All Weather News

Severe Threat in the Mississippi and Tennessee Valleys

8 Apr 2020, 8:28 am

April is typically one of the peak months for severe weather across the United States, and in turn, this week will feature several chances for strong-to-severe thunderstorms moving forward. Today’s (Wednesday) storms could also carry an overnight threat with them into early Thursday morning. The areas of concern include the mid and lower Mississippi Valley to the Gulf of Mexico coastline.

The main threat with Wednesday’s storms is expected to be the potential for large hail and damaging winds, similar to Tuesday’s threat. Isolated tornadoes could also target parts of the mid-South, including the cities of Memphis and Nashville in Tennessee and Paducah, Kentucky. This will probably be greatest in the evening as the storms first fire up.

The first severe storms aren’t expected to develop for until the late afternoon and into the early evening. Initially, large hail, damaging winds and even a few tornadoes will be the main threats with these storms. Later into the evening, Storms will then cluster into a big line, leading to a damaging wind threat for much of Kentucky, Tennessee and perhaps into northern Mississippi and Alabama.

Texas could also see a few strong to severe storms develop in the mid-afternoon through evening hours. A few supercells may form, capable of large hail and strong winds.

We will have continued updates on the severe weather threat. For now, stay weather aware and continue to check back in for the latest forecast. Also, the SPC has new information to help keep you and your family safe, and for more on some of those important changes for the spring season, give this a read.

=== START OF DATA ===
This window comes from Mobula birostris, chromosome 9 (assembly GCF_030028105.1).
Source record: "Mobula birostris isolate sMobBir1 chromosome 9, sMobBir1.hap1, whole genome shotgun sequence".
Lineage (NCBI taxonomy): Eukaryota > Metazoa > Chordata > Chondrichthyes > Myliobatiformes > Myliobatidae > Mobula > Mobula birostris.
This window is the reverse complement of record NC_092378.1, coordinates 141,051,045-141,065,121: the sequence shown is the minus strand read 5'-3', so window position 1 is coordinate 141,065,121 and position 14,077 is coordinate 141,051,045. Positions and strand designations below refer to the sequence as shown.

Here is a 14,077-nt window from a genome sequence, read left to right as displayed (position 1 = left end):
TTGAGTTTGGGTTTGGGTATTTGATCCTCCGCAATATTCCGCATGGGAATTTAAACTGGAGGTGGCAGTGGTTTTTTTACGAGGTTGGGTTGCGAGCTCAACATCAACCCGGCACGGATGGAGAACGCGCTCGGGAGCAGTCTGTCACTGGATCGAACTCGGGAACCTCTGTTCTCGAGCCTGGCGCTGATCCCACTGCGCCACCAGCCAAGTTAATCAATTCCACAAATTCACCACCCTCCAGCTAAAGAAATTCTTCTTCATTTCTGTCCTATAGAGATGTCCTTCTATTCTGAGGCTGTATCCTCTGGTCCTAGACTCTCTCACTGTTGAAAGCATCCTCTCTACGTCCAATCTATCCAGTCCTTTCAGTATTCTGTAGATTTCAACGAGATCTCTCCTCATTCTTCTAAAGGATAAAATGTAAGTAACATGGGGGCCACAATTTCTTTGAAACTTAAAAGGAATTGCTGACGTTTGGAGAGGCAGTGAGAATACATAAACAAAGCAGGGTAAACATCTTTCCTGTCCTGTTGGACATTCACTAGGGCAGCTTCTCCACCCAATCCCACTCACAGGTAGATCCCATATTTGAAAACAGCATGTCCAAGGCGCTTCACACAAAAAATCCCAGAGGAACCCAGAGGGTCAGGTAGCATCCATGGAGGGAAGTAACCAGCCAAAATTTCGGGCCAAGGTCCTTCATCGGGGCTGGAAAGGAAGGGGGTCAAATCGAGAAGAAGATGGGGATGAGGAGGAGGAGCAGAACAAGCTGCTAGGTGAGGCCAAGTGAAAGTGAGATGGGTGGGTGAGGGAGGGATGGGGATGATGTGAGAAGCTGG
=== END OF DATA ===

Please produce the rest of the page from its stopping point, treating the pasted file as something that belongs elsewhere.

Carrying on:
About the author
Chris doesn't remember a time when that he didn't love the weather. When he was five years old, he wrote his first words, "Partly cloudy", in Ms. Benn's kindergarten class. According to Chris, it's been a love affair ever since, from teaching himself how to read forecast models at age 12, to landing at WeatherNation. Growing up in Greenwich, Connecticut, he started to go after his lifelong drea... Load Morem of becoming a meteorologist by predicting whether or not there would be snow days - turning him into Greenwich High School's "defacto weatherman". He turned that snow day-predicting website into a front page story a local newspaper, which in turn earned him a look at WABC-TV in New York, where Chris did the weather live on-air at the age of 16. He attended Boston University, where he continued being a "weather nerd", performing weather updates on the campus radio and TV stations, and doing the daily forecasts for the student newspaper. Following his studies at BU, Chris worked at Mile High Sports and ESPN Denver for four years while pursuing his certification in Broadcast Meteorology from Mississippi State University. Chris is a huge sports fan, rooting for the Rockies, Nuggets, Broncos, Avalanche and UConn. He frequently find links between sports and weather, including an investigative analysis he did in 2013, finding trends between Peyton Manning's play and game time temperature (he doesn't like the cold). Chris also enjoys running, playing any sport, socializing and periodically overeating at all-you-can-eat buffets.

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